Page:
BTC's Long Goodbye

Economic News

22 Jul 2010
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While the long drawn out saga of the privatisation of Bulgaria's state telecoms company appeared to have reached its final chapter last week, there were also developments in the energy distribution fields regarding sell offs. Yet the news of progress in sell offs did not go down well across the board, with opposition parties demanding investigations - and tabling a no-confidence vote.

The Vienna-based Viva Ventures Holding GmbH - an arm of the US-British equity house, Advent International - scooped up 65% of the Bulgarian Telecommunications Company (BTC) capital on February 20. The total cost was some €280m, €50m of which was in the form of an increase in BTC's capital. Viva also agreed to invest a further €700m in modernising the company, €400m of which must be invested within five years. It will also pay the Bulgarian government €70m of the company's €115m 2003 dividend.

So, after originally winning the bid for BTC as far back as 2001, only to see this suspended as a rival, Turkish group came forward, Viva now has control of the company. BTC has huge potential, with some interesting results announced February 4. BTC said profits in 2003 had increased Lv198.9m, up 13.1% on 2001. Last year's revenues amounted to Lv1.025bn, 8.8% up on 2001, while pre-tax profit in 2003 amounted to Lv263.2m, or 4% up on the same year.

"The company is developing wonderfully," said Minister of Transport and Communications Nikolay Vassilev, announcing the figures. "Its results are improving."

Yet all is not entirely well at BTC. While profit levels were up, they were short of their targeted Lv215m. BTC management attributed this to the Lv16m the company had had to pay out in indemnities to employees who had decided to take early retirement. Shedding staff has indeed become something of a priority at BTC, particularly as the government has approved Viva's plans to slash employment levels from the current 24,010 to 20,530. Early retirement and non-replacement have been the strategies so far.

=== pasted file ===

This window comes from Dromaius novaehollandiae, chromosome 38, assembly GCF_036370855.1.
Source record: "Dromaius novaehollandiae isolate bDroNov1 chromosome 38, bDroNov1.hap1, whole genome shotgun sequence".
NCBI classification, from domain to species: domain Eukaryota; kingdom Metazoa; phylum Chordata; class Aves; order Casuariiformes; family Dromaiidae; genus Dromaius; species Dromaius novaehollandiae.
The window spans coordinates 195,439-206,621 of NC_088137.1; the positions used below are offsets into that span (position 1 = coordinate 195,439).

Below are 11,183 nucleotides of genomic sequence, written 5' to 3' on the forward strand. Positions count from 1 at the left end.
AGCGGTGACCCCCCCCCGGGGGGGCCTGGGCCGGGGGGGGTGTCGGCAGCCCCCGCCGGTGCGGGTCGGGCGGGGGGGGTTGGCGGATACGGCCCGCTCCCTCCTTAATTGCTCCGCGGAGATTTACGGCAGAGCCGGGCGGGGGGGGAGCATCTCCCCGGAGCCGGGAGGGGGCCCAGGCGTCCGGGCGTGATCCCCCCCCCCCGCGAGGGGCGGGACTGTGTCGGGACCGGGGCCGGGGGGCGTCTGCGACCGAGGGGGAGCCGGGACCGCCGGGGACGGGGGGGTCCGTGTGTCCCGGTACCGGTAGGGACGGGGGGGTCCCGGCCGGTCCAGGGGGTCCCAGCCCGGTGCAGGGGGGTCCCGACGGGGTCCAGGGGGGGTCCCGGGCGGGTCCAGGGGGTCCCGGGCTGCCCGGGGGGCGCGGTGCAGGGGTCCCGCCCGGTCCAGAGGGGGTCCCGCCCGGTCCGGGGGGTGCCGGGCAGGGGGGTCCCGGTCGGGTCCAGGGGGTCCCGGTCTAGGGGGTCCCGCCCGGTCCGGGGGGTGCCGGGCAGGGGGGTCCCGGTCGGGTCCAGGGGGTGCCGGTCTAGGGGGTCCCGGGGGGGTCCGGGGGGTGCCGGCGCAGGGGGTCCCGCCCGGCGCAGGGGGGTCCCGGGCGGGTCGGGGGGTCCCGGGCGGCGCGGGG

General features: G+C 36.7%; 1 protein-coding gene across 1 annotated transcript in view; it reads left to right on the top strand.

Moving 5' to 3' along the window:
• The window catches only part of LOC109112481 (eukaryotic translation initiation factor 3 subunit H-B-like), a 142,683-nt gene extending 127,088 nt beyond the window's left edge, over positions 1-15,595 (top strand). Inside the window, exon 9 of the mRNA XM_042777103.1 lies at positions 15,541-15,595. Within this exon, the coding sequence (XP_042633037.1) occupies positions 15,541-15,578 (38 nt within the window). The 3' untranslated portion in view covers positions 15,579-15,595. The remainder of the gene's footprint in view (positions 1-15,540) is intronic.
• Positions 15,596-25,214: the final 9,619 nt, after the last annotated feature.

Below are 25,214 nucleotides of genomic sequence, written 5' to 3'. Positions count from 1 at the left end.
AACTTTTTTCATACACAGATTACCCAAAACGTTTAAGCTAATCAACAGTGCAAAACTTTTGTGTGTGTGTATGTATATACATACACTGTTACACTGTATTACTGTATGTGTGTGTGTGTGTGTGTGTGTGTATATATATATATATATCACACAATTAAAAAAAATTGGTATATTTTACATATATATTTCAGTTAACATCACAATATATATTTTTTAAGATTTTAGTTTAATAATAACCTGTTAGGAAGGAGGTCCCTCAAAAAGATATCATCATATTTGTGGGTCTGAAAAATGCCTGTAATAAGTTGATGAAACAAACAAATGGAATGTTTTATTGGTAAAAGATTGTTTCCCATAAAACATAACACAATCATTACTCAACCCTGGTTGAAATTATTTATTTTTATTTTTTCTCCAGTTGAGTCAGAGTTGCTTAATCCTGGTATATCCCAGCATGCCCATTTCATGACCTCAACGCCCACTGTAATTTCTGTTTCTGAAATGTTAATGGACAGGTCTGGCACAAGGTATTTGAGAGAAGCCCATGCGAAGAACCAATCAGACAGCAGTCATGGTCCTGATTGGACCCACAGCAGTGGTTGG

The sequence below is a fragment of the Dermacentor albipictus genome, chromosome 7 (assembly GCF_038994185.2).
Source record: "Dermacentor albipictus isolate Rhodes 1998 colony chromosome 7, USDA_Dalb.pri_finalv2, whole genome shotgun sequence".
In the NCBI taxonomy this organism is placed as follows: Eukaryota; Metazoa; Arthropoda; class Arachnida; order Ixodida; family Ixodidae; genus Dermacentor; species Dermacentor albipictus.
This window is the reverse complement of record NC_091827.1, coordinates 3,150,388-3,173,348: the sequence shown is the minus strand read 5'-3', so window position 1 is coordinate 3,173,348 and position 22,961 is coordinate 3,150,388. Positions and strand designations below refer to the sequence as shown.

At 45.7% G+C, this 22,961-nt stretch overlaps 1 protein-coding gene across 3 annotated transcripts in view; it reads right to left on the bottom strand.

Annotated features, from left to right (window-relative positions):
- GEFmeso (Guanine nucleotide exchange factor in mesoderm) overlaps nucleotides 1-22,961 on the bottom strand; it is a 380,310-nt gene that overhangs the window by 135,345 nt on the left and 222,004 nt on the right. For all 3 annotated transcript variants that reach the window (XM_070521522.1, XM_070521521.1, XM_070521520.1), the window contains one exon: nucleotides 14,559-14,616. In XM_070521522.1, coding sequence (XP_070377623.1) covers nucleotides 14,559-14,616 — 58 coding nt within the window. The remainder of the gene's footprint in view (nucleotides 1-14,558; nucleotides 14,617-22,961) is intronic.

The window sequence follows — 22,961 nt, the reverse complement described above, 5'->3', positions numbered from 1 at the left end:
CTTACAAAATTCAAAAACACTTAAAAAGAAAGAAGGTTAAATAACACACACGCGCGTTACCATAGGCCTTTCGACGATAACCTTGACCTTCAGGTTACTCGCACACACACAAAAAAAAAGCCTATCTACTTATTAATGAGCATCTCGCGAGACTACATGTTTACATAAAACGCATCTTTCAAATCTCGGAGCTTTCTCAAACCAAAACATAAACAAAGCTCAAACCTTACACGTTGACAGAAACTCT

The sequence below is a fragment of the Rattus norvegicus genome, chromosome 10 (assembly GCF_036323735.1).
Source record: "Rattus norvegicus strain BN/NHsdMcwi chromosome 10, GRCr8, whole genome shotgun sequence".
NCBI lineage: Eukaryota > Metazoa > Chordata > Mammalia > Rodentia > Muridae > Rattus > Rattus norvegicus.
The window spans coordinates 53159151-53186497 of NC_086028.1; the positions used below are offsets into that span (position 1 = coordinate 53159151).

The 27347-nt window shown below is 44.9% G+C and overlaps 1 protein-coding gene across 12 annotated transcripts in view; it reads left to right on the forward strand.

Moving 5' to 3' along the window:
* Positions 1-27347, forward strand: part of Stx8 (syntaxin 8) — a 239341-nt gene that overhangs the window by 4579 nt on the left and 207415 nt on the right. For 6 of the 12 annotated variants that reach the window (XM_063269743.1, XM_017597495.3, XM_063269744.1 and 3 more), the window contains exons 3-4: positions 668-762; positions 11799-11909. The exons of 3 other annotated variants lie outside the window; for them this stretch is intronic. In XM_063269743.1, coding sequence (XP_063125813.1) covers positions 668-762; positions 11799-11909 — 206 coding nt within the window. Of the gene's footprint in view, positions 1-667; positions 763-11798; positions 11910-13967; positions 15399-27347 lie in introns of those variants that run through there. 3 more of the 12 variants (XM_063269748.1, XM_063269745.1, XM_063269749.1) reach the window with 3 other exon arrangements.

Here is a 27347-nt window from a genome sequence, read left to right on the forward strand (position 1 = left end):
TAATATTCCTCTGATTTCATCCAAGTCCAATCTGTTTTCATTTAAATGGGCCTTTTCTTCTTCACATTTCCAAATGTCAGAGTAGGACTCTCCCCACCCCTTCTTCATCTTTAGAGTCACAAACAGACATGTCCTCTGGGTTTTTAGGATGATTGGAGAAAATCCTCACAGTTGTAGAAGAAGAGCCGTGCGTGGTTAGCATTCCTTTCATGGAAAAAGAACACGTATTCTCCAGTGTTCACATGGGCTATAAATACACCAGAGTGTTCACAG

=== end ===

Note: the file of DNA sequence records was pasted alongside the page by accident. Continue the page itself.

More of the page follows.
In addition, the money pledged by Viva to modernise the company will have to be well spent. Bulgaria has the lowest digitisation rate in Europe; the cost of calls is also set by the state and kept low between regional parts of Bulgaria, while kept high for international connections. Meanwhile, BTC has lost its fixed-line monopoly. Five private companies have entered this field, making it a potentially much more competitive market.

Meanwhile, the privatisation of other state assets took a step forward earlier this week with an announced submission of preliminary offers for Bulgaria's main power distribution companies.

Five foreign companies submitted bids for a 67% stake in each of the seven power organisations on offer, which have been put together into three sub-groups.

CEZ from the Czech Republic, Austria's EVN AG, Greece's Public Power Corporation S.A., the Italian energy giant Enel S.p.A. and Germany's E.On Energie AG are the five bidders. Russian company RAO United Energy Systems was disqualified, despite protests from Moscow. The Privatisation Agency (PA) explained that it had ruled the Russians out due to their BBB credit rating and inexperience in the field of operating in a liberalised energy market.

The PA will now begin its deliberations before final bids are required. Of the three groups under which the state distribution companies will be sold off, the first includes the power distribution companies of Sofia City, Sofia Region and Pleven; the second consists of the companies of Plovdiv and Stara Zagora; and the third has the companies of Varna and Gorna Oryahovitsa.

Many analysts hope this privatisation will go a lot more smoothly than BTC's. Political interference was widely given as a major reason for the delays in selling the state fixed-line provider, particularly lobbying by the mainly ethnic Turkish Movement for Rights and Freedoms (MRF) of Ahmed Dogan. He has been widely accused of pushing a deal with Turkey's Koc Holding and Turk Telekom, who at one point held another signed contract for BTC, in addition to the one promising the company would be sold to Viva Ventures.

However, eventually, Dogan's opposition appears to have been removed. The MSF is a vital part of Prime Minister Saxe- Coburg's coalition government, a factor which - according to many in Sofia - eventually led to the prime minister and Dogan striking a deal. This allegedly involved cabinet promises of maintaining tobacco and other agricultural subsidies in return for the MSF supporting the sale of BTC to Viva. Much of the country's ethnic Turkish population resides in tobacco growing areas.

This comes as something of a relief, despite the fact that it postpones rather than settles the likely political denouement between the government's various factions. Eventually, agricultural subsidies will have to go, and the tobacco sector in particular will have to be shaken up with the presumed privatisation of Bulgartabac.

Meanwhile, BTC is at least off the books and to the winner of the original bid - a move that will hopefully calm some market nerves about Bulgaria's sell-off programme.

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